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The New Year isn't so "happy" for some Genesee County service agencies, plagued by a 5-percent budget cut in the new county spending plan for 2012.

A number of agencies are suffering short-staffing and rolling back services, after initially expressing worry back in September and October 2011. That was when agency administrators began seeing the reailty of the across-the-board budget cut proposed by County Manager Jay Gsell and the Genesee County Legislature.

WBTA News spoke with two such agencies in October: the Office for the Aging (OFTA), and the Highway Department. Administrators for both predicted dark days ahead under the ominous cloud of budget cuts.

For example, OFTA Director Pamela Whitmore said her department would take $134,000 in cuts in 2012, when coupling the county reduction with reductions in state and federal grants. Since then, she has rolled back in-home care, social programs, staffing, and most notably the Meals on Wheels program, which now operates on a three-day-a-week delivery schedule instead of the former five days.

The move saves $20,000, but it ultimately hurts the local senior population.

"The friendly visit of someone coming to the door and checking on the well-being of individuals is lost on Wednesday and Friday," Whitmore says. Additionally, one full-time nutritionist has been eliminated, and the program is also operating with one-less driver/scheduler.

"What you don't see is additional costs for health insurance and pension...those also had to be backed out of our budget (due to the other cuts)," Whitmore said, calling them 'invisible cuts' that also hurt the OFTA.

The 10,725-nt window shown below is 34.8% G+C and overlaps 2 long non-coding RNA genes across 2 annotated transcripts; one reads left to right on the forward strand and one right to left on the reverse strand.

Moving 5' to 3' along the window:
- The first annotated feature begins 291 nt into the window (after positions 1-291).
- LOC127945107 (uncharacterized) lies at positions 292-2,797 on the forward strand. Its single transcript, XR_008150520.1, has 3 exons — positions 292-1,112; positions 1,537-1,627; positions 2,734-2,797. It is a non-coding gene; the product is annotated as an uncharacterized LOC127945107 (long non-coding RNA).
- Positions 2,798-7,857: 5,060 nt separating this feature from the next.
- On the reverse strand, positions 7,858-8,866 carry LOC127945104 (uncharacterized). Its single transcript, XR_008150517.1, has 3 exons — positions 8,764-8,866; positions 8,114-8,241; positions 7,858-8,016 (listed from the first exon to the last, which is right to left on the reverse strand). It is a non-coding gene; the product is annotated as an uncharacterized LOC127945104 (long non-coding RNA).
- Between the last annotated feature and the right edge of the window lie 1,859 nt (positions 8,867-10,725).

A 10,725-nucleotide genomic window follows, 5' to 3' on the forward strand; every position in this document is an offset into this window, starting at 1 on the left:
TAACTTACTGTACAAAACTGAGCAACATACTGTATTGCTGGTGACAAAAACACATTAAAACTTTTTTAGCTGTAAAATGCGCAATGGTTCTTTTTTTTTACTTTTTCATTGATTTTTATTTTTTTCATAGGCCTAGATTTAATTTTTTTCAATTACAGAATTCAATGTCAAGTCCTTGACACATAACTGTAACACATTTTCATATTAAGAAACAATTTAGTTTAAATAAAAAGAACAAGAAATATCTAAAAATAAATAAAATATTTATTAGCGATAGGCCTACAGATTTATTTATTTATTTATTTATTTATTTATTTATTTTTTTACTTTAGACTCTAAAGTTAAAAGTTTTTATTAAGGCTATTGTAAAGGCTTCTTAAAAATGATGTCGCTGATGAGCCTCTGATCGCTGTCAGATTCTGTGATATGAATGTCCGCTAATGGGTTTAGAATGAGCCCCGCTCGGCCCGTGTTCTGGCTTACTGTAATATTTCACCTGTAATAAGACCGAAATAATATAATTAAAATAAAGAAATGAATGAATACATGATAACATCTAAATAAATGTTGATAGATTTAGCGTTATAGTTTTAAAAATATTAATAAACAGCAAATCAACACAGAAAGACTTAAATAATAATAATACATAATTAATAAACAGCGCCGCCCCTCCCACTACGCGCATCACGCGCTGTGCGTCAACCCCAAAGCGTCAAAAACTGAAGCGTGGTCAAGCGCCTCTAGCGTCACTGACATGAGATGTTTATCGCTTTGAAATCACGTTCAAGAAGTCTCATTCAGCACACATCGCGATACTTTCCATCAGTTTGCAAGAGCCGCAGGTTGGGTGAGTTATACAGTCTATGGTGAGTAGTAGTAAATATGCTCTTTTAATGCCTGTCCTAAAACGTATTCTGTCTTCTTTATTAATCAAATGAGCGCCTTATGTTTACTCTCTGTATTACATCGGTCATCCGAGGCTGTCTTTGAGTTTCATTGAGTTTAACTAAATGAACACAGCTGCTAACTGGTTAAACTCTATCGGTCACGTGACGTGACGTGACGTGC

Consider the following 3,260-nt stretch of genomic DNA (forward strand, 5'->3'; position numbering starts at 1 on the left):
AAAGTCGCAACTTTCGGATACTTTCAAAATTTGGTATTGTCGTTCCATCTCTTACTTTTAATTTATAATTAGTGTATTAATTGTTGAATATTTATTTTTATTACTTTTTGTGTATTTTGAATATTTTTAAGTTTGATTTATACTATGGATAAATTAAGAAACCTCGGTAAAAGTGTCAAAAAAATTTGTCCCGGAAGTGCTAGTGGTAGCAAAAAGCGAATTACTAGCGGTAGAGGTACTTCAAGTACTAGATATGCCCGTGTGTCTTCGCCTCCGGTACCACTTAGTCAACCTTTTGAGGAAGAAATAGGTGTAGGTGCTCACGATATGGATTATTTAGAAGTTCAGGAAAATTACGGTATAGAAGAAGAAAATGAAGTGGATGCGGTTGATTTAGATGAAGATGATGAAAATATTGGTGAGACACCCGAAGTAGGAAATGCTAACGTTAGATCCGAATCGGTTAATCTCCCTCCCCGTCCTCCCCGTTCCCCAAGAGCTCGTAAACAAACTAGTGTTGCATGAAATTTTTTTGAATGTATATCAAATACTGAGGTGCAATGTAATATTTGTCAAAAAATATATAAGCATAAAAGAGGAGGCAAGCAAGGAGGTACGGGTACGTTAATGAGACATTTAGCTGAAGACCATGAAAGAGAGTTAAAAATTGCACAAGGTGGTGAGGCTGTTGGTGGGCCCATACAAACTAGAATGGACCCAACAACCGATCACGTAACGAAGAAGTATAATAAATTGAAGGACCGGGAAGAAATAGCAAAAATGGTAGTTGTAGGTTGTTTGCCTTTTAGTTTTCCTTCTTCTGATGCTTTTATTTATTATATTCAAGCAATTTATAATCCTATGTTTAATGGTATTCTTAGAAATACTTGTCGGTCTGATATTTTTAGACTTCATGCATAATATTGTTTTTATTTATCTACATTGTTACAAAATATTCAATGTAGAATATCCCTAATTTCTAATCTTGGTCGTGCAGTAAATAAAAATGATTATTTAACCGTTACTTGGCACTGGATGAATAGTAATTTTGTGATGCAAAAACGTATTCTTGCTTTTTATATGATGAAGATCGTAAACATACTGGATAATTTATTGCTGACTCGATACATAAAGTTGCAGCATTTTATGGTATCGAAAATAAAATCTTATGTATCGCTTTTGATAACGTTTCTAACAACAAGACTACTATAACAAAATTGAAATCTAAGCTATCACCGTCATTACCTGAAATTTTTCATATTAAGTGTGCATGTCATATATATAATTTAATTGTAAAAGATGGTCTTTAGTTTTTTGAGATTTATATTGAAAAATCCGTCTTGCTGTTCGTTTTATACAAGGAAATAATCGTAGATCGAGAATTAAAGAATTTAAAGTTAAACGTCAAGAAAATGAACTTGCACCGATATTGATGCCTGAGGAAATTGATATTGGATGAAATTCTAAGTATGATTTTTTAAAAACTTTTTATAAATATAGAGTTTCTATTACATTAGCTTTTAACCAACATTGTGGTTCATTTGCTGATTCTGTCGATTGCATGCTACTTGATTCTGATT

But on the opposite end of the spectrum: the County Highway Department is operating with a budget $80,000 greater than last year's, suffering no cuts in any sector. Highway Superintendent Tim Hens explains that he got a pass on the 5-percent cut proposal, because of his systematic staff cuts and cost-reductions over the last 10 years.

"I was not prepared to present a budget with a 5-percent cut, as it would have asked us to reduce our staffing – we're already at a bare minimum anyway," Hens says. "And faced with the choice of not plowing roads, or letting some bridges be closed...practicality kind of steps to the forefront."

Hens also touts his department's nearly 8-percent budget cut last year. However, even last year's cut still came in under the county-proposed 10-percent cut at that time.

Nevertheless, County Manager Jay Gsell echoed Hen's sentiment.

"By virtue of the number of position cuts that Tim has instituted – approximately 20 over the past 10 years – as well as economies they've taken in materials, supplies, fuel costs...we didn't think it was prudent at this time to impose a unilateral cut," Gsell said.

Other agencies enjoying zero cuts and, in some cases, bigger budgets include the County Nursing Home and the County Sheriff's Department. Gsell says a number of small departments such as Weights & Measures (one-man staff) were also spared a budget cut.

Overall, Gsell calls the 5-percent across-the-board budget cut a success for 2012, keeping Genesee County within the guidelines of a tough 2-percent state property tax cap, and allowing county legislators to only raise county property taxes by 6-cents per thousand assessed valuation.

But for Whitmore, that doesn't make things any easier on her department.

"Overall, it impacts what we can provide for services," she says. "It's been a real challenge."

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